There’s a famous parable about six blind men and an elephant. Each of the men approach the elephant from a different angle, and, using only their sense of touch, discuss what they find. ‘It’s a rope’, says the man holding the tail. ‘No, it’s a tree branch’, says the one holding the trunk. The man holding the tusk thinks it’s a pipe, and on they go, disagreeing, until a king approaches and explains the elephant as a whole animal. The lesson, of course, is that they were all partially right – it’s just that each of them had access to a different part of the truth, and none of them, with only his own perspective, had the whole picture.
The reason this parable has been around for hundreds of years and been retold throughout numerous cultures, is that it contains a simple, powerful truth about human nature – we have a tendency to blindspots. We find ourselves viewing the world from a particular perspective, and tuning out voices that might conflict with that understanding. Yet there are a few simple things we can do to help correct for this tendency, and so be in the best position to see the true big picture and make the best decision in light of that.
One irony is that, though the internet has brought an era of unprecedented access to information and a plethora of perspectives, it has also brought powerful new ways of unconsciously reinforcing the perspectives we already have. The algorithms of google, news sites and social media all preference serving us up results that are most like what we have clicked on before – effectively creating a cycle of confirmation bias in the information we encounter.
Even in the media we consume, our kindle or netflix recommendations will reflect what we have purchased or watched in the past. We get an echo chamber of our own preferences, which can reinforce the already natural tendency towards confirmation bias.
So why does the confirmation bubble even matter?
If we limit the type of information reaching us, and allow ourselves to live within a ‘confirmation bubble’ whereby we repeatedly receive information and opinions that reinforce our own, we invite several limitations into our lives and our thinking:
1. We limit our ability to empathise with those whose lives differ from our own
2. We limit our ability to embrace and grapple with the complexity of issues and situations, and therefore limit the depth of our understanding and insights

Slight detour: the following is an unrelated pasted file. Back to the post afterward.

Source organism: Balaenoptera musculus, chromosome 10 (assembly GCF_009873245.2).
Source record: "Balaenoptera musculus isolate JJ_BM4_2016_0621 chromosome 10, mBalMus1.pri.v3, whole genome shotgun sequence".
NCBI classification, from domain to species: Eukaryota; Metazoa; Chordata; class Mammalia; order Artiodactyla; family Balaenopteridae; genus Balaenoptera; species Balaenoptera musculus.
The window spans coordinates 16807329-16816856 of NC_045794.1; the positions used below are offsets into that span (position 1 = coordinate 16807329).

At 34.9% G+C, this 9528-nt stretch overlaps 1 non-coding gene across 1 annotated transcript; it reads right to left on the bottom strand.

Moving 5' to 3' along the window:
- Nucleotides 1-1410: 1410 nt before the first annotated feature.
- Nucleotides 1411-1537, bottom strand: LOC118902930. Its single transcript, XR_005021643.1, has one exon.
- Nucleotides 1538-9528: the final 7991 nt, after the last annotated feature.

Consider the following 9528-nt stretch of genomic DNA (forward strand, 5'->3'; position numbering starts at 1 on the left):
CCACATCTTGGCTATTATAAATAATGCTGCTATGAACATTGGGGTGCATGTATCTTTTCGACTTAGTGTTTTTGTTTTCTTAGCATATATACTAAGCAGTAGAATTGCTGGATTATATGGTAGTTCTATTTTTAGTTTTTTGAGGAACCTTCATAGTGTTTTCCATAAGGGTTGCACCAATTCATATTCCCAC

3. We limit our ability to learn and grow in our thinking and decision-making
4. We limit our ability to identify flaws or shortcomings in our own beliefs and understanding
5. We limit our ability to influence and lead others. As Dr. Henry Cloud says in ‘Integrity‘, “if we don’t feel that someone knows what it is like to be us, what they say has little credibility”
What can we do about guarding against the confirmation bubble?
Simply be aware of what’s happening in your news feeds and recommendation list, and how algorithms will be trying to send you ‘more of what you like’. Not letting the confirmation bubble build up unconsciously is the first step.
Read authors whose perspectives differ from your own. If you are a person of faith, read a really top-notch atheist writer. If you are a western, caucasian male, read something written by a woman of colour, or an author from the developing world. If you are politically liberal, read a really articulate conservative author. Go out of your way to find people who have experienced life ‘from a different side of the elephant’. If you struggle to fit reading into your busy schedule, here are four ways to read more even when you’re busy.
3. Research Reality
Find ways to come face to face with reality through ‘primary research’. That might mean gathering actual research data through surveys or focus groups of your customers, your employees or your target audience. This kind of hard data can be incredibly illuminating in aspects of your reality you may have completely overlooked, and even in conflicting with your own underlying assumptions.
But research can also take other forms. Travel – if done with an openness to engage with local people and culture – can be a kind of research that takes us into new realities we haven’t experienced before. So too can open dialogue with those who disagree with us. One great example of this was when investment guru Warren Buffett invited trader Doug Kass, a vocal critic of his investment style, who was personally betting against his company’s stock, to participate in Berkshire Hathaway’s annual meeting – a sure way to help guard against organisational ‘bubble bias’.
Finally, take the time to reflect on the variety of information and perspectives you are taking in. Ask yourself questions. What assumptions aren’t being challenged? Where are there some flaws in the logic, or conflicting pieces of ‘evidence’? What perspectives are you not hearing from, and which might you be interested in exploring further?
We can end up in a ‘confirmation bubble’ easily – a result of human nature and internet algorithms. But by being just a little bit deliberate, we can increase our ability to effectively think, lead and make truly informed decisions.